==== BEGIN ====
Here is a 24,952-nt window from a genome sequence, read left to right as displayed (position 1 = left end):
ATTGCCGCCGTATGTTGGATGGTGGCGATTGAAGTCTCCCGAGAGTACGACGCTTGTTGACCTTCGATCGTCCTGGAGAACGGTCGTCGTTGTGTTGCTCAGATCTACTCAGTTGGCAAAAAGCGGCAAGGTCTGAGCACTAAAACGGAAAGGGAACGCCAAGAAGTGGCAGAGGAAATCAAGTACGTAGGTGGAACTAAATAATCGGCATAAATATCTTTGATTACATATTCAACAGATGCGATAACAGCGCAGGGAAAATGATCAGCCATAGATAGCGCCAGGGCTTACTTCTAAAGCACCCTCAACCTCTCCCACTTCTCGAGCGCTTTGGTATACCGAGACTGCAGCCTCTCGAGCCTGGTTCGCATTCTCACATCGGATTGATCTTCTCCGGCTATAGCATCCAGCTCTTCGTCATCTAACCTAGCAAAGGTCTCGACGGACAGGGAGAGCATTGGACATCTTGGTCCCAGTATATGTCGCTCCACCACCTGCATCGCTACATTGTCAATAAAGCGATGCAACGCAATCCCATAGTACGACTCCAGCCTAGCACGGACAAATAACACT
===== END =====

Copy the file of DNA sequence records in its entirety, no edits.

Here is a 24,952-nt window from a genome sequence, read left to right as displayed (position 1 = left end):
ATTGCCGCCGTATGTTGGATGGTGGCGATTGAAGTCTCCCGAGAGTACGACGCTTGTTGACCTTCGATCGTCCTGGAGAACGGTCGTCGTTGTGTTGCTCAGATCTACTCAGTTGGCAAAAAGCGGCAAGGTCTGAGCACTAAAACGGAAAGGGAACGCCAAGAAGTGGCAGAGGAAATCAAGTACGTAGGTGGAACTAAATAATCGGCATAAATATCTTTGATTACATATTCAACAGATGCGATAACAGCGCAGGGAAAATGATCAGCCATAGATAGCGCCAGGGCTTACTTCTAAAGCACCCTCAACCTCTCCCACTTCTCGAGCGCTTTGGTATACCGAGACTGCAGCCTCTCGAGCCTGGTTCGCATTCTCACATCGGATTGATCTTCTCCGGCTATAGCATCCAGCTCTTCGTCATCTAACCTAGCAAAGGTCTCGACGGACAGGGAGAGCATTGGACATCTTGGTCCCAGTATATGTCGCTCCACCACCTGCATCGCTACATTGTCAATAAAGCGATGCAACGCAATCCCATAGTACGACTCCAGCCTAGCACGGACAAATAACACT